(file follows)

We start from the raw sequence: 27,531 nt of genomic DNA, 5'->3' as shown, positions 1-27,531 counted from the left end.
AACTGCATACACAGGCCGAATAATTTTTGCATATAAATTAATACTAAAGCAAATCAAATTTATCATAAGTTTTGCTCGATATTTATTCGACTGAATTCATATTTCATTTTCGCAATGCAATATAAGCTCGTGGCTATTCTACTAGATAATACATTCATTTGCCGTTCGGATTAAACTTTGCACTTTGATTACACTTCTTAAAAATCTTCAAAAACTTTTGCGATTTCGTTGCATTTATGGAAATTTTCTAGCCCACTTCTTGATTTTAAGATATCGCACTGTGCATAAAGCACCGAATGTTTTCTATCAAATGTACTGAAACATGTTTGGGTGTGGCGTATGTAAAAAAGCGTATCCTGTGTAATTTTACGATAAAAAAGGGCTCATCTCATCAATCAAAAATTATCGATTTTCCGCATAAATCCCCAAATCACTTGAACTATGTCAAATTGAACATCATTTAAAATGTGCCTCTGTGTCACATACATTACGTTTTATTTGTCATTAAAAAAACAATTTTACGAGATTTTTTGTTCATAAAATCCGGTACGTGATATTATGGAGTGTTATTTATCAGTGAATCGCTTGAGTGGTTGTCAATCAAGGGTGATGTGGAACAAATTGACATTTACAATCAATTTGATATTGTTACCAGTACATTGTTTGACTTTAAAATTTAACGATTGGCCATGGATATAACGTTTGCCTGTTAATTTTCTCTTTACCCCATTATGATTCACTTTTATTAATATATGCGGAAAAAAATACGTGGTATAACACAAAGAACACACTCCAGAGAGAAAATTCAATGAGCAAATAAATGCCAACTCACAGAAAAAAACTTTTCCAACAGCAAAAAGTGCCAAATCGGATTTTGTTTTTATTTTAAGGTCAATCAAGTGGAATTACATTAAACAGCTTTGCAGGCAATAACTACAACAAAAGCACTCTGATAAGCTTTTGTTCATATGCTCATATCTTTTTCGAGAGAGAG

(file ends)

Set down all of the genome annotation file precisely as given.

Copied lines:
We start from the raw sequence: 27,531 nt of genomic DNA, 5'->3' as shown, positions 1-27,531 counted from the left end.
AACTGCATACACAGGCCGAATAATTTTTGCATATAAATTAATACTAAAGCAAATCAAATTTATCATAAGTTTTGCTCGATATTTATTCGACTGAATTCATATTTCATTTTCGCAATGCAATATAAGCTCGTGGCTATTCTACTAGATAATACATTCATTTGCCGTTCGGATTAAACTTTGCACTTTGATTACACTTCTTAAAAATCTTCAAAAACTTTTGCGATTTCGTTGCATTTATGGAAATTTTCTAGCCCACTTCTTGATTTTAAGATATCGCACTGTGCATAAAGCACCGAATGTTTTCTATCAAATGTACTGAAACATGTTTGGGTGTGGCGTATGTAAAAAAGCGTATCCTGTGTAATTTTACGATAAAAAAGGGCTCATCTCATCAATCAAAAATTATCGATTTTCCGCATAAATCCCCAAATCACTTGAACTATGTCAAATTGAACATCATTTAAAATGTGCCTCTGTGTCACATACATTACGTTTTATTTGTCATTAAAAAAACAATTTTACGAGATTTTTTGTTCATAAAATCCGGTACGTGATATTATGGAGTGTTATTTATCAGTGAATCGCTTGAGTGGTTGTCAATCAAGGGTGATGTGGAACAAATTGACATTTACAATCAATTTGATATTGTTACCAGTACATTGTTTGACTTTAAAATTTAACGATTGGCCATGGATATAACGTTTGCCTGTTAATTTTCTCTTTACCCCATTATGATTCACTTTTATTAATATATGCGGAAAAAAATACGTGGTATAACACAAAGAACACACTCCAGAGAGAAAATTCAATGAGCAAATAAATGCCAACTCACAGAAAAAAACTTTTCCAACAGCAAAAAGTGCCAAATCGGATTTTGTTTTTATTTTAAGGTCAATCAAGTGGAATTACATTAAACAGCTTTGCAGGCAATAACTACAACAAAAGCACTCTGATAAGCTTTTGTTCATATGCTCATATCTTTTTCGAGAGAGAG